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Cliffs Natural Resources’ Cash Flows Are Still under Pressure

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Liquidity

Cliffs Natural Resources (CLF) had liquidity in excess of $600 million at the end of 2Q15. This included cash and cash equivalents and available capacity on its asset-backed liability (or ABL) facility. At the end of the second quarter, no amount was drawn under the ABL facility of $532.7 million.

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Working capital release?

Cliffs used a high level of working capital, approximately $236 million, in the first half of 2015. The company attributed this high usage to the “usual seasonality” of the business. Management mentioned during its 2Q15 results call that consistent with the seasonality of the business, working capital should reverse in the second half of the year, more so in the fourth quarter.

Steps in the right direction

During 3Q15, Cliffs reduced the 2018 debt maturity by $125 million through cash tender. In the process, it captured a discount of $56 million and a reduction of $18 million in interest expenses until maturity. However, the absolute amount of debt is still quite high at $2.5 billion.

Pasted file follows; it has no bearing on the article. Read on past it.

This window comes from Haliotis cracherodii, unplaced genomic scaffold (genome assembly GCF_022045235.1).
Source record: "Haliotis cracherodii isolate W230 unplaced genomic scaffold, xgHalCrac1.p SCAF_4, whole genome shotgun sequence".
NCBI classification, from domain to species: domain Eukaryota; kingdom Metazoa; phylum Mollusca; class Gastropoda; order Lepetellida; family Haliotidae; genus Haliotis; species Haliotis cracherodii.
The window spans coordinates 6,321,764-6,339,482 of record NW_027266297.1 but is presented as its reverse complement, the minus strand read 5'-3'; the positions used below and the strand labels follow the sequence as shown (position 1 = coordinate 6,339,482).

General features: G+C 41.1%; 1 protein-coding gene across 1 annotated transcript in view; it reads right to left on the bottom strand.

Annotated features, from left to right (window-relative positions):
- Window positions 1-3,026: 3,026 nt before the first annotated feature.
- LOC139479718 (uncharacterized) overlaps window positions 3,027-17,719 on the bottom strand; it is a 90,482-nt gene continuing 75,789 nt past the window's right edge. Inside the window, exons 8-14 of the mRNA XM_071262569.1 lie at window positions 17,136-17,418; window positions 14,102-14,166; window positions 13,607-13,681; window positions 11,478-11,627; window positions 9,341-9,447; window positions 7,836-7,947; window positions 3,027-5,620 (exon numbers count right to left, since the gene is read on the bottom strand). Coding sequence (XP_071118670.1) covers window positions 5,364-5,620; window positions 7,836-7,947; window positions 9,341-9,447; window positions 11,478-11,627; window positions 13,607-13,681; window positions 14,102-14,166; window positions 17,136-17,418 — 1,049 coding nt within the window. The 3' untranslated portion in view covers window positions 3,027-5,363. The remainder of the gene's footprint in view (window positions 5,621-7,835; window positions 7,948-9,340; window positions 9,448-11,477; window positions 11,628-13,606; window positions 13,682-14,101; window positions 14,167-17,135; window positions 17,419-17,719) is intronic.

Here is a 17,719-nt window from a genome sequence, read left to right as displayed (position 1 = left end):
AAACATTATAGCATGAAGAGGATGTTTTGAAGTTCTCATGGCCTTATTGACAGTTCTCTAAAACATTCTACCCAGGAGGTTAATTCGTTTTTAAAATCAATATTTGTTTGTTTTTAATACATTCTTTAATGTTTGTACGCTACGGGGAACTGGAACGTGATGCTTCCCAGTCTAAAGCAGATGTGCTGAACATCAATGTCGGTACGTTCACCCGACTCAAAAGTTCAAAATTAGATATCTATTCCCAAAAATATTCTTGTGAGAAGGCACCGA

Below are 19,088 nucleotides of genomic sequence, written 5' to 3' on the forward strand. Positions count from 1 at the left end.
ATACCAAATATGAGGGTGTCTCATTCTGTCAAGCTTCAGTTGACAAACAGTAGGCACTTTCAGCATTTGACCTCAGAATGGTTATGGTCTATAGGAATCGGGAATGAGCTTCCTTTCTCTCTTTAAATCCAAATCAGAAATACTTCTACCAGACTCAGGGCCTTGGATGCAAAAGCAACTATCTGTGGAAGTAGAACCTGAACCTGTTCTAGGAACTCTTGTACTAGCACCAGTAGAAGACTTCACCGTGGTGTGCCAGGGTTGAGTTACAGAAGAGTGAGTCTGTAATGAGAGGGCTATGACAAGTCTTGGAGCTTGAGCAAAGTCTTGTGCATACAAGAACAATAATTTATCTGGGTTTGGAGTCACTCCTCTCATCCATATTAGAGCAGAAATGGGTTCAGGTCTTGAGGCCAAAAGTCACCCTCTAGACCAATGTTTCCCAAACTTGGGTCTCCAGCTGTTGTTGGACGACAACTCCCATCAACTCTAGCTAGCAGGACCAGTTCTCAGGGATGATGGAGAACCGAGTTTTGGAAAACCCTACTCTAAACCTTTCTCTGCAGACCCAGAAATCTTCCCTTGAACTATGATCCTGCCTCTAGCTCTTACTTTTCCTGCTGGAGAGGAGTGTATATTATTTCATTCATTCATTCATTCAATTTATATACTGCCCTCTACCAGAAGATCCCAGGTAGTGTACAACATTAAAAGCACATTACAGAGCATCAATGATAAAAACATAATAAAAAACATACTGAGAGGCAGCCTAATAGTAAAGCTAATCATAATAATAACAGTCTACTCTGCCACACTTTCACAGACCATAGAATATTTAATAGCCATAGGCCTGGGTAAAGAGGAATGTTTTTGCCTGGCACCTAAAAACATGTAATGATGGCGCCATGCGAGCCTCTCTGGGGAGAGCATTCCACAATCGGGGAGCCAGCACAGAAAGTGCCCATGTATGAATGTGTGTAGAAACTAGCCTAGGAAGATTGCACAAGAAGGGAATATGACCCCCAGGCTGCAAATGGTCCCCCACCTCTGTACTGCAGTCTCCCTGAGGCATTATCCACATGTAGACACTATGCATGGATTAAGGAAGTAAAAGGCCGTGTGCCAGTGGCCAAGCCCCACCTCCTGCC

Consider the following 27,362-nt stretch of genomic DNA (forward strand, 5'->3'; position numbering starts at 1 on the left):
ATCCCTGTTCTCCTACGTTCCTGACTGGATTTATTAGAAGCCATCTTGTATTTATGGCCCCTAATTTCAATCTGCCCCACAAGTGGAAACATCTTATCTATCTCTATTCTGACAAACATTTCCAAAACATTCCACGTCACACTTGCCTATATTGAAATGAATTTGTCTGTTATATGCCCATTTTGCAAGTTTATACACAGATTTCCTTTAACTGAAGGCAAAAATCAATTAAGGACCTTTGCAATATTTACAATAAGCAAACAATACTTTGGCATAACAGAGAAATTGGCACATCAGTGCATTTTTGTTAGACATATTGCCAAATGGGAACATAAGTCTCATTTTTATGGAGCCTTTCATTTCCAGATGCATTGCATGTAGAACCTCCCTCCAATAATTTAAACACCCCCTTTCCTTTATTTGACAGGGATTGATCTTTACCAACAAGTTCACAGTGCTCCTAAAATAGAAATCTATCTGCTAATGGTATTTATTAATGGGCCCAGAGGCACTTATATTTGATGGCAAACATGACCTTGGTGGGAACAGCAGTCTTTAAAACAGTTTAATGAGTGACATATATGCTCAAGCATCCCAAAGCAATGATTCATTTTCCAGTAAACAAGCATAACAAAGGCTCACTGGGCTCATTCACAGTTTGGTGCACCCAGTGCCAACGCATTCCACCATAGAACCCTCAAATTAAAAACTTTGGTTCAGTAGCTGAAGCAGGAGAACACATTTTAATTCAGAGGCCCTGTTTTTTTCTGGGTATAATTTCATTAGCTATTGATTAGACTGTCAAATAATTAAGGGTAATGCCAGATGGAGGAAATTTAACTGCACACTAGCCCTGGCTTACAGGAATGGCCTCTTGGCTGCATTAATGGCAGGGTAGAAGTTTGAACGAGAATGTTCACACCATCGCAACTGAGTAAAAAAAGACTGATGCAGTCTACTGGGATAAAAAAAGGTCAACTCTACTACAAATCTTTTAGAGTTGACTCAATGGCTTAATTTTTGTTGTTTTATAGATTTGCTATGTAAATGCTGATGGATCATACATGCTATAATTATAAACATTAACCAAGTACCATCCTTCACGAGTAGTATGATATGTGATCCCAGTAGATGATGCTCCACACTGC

Cash flows under pressure

Cliffs’s US iron ore (or USIO) division is the company’s only positive cash flow earner segment, and it’s getting more and more linked to seaborne iron ore prices that remain structurally depressed. The company had a net debt-to-forward EBITDA (earnings before interest, taxes, depreciation, and amortization) ratio of 9.0x at the end of 2Q15 compared to 6.7x at the end of 1Q15.

With this ratio, the company’s fortunes remain highly dependent on the future of iron ore prices. Any reduction in iron ore prices could mean further pressure on EBITDA and a condition of financial stress. Meanwhile, non-core asset sales at attractive prices could increase liquidity in the short-to-medium term. Investors will watch closely for any announcement on asset sales in Cliffs’s 3Q15 results.

BHP Billiton (BHP), Rio Tinto (RIO), and Vale S.A. (VALE) are also facing cash flow woes due to depressed iron ore prices. Cliffs forms 3.4% of the SPDR S&P Metals and Mining ETF (XME). XME provides diversified exposure to this sector.

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